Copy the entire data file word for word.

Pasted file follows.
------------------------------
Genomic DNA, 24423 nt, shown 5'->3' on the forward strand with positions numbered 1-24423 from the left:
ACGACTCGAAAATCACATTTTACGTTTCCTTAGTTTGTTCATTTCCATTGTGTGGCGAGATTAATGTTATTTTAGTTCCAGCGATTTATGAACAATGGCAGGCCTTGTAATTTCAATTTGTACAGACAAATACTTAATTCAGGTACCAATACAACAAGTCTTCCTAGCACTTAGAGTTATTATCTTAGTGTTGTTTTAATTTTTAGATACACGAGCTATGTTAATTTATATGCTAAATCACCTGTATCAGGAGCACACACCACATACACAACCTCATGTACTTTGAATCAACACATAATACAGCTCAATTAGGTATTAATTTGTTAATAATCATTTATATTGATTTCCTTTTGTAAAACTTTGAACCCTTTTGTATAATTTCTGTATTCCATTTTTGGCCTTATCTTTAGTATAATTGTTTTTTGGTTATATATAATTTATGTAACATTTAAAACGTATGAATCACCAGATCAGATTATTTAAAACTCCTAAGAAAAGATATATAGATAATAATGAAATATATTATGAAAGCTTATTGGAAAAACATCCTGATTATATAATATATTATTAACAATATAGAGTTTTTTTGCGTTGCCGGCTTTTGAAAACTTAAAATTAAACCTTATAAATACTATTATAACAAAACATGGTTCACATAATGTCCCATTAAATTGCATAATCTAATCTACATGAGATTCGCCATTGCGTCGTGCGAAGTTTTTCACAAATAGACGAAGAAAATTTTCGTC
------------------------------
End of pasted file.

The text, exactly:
Genomic DNA, 24423 nt, shown 5'->3' on the forward strand with positions numbered 1-24423 from the left:
ACGACTCGAAAATCACATTTTACGTTTCCTTAGTTTGTTCATTTCCATTGTGTGGCGAGATTAATGTTATTTTAGTTCCAGCGATTTATGAACAATGGCAGGCCTTGTAATTTCAATTTGTACAGACAAATACTTAATTCAGGTACCAATACAACAAGTCTTCCTAGCACTTAGAGTTATTATCTTAGTGTTGTTTTAATTTTTAGATACACGAGCTATGTTAATTTATATGCTAAATCACCTGTATCAGGAGCACACACCACATACACAACCTCATGTACTTTGAATCAACACATAATACAGCTCAATTAGGTATTAATTTGTTAATAATCATTTATATTGATTTCCTTTTGTAAAACTTTGAACCCTTTTGTATAATTTCTGTATTCCATTTTTGGCCTTATCTTTAGTATAATTGTTTTTTGGTTATATATAATTTATGTAACATTTAAAACGTATGAATCACCAGATCAGATTATTTAAAACTCCTAAGAAAAGATATATAGATAATAATGAAATATATTATGAAAGCTTATTGGAAAAACATCCTGATTATATAATATATTATTAACAATATAGAGTTTTTTTGCGTTGCCGGCTTTTGAAAACTTAAAATTAAACCTTATAAATACTATTATAACAAAACATGGTTCACATAATGTCCCATTAAATTGCATAATCTAATCTACATGAGATTCGCCATTGCGTCGTGCGAAGTTTTTCACAAATAGACGAAGAAAATTTTCGTC